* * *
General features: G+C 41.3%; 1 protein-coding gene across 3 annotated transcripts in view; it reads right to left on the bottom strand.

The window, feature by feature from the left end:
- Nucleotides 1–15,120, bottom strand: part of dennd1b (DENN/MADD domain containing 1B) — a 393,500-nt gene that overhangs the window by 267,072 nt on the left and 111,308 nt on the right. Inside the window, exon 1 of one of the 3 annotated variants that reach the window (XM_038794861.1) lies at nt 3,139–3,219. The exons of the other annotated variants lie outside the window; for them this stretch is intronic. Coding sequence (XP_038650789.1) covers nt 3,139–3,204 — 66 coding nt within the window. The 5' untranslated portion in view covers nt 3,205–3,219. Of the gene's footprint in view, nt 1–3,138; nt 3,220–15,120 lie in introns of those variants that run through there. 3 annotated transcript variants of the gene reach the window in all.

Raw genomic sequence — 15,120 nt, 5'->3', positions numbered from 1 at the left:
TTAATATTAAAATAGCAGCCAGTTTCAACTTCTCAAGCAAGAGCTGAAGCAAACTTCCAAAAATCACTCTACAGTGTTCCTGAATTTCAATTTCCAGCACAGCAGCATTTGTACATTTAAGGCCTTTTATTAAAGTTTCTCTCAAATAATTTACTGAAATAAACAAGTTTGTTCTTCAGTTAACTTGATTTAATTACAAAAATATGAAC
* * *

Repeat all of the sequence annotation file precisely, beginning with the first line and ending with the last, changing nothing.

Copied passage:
General features: G+C 41.3%; 1 protein-coding gene across 3 annotated transcripts in view; it reads right to left on the bottom strand.

The window, feature by feature from the left end:
- Nucleotides 1–15,120, bottom strand: part of dennd1b (DENN/MADD domain containing 1B) — a 393,500-nt gene that overhangs the window by 267,072 nt on the left and 111,308 nt on the right. Inside the window, exon 1 of one of the 3 annotated variants that reach the window (XM_038794861.1) lies at nt 3,139–3,219. The exons of the other annotated variants lie outside the window; for them this stretch is intronic. Coding sequence (XP_038650789.1) covers nt 3,139–3,204 — 66 coding nt within the window. The 5' untranslated portion in view covers nt 3,205–3,219. Of the gene's footprint in view, nt 1–3,138; nt 3,220–15,120 lie in introns of those variants that run through there. 3 annotated transcript variants of the gene reach the window in all.

Raw genomic sequence — 15,120 nt, 5'->3', positions numbered from 1 at the left:
TTAATATTAAAATAGCAGCCAGTTTCAACTTCTCAAGCAAGAGCTGAAGCAAACTTCCAAAAATCACTCTACAGTGTTCCTGAATTTCAATTTCCAGCACAGCAGCATTTGTACATTTAAGGCCTTTTATTAAAGTTTCTCTCAAATAATTTACTGAAATAAACAAGTTTGTTCTTCAGTTAACTTGATTTAATTACAAAAATATGAAC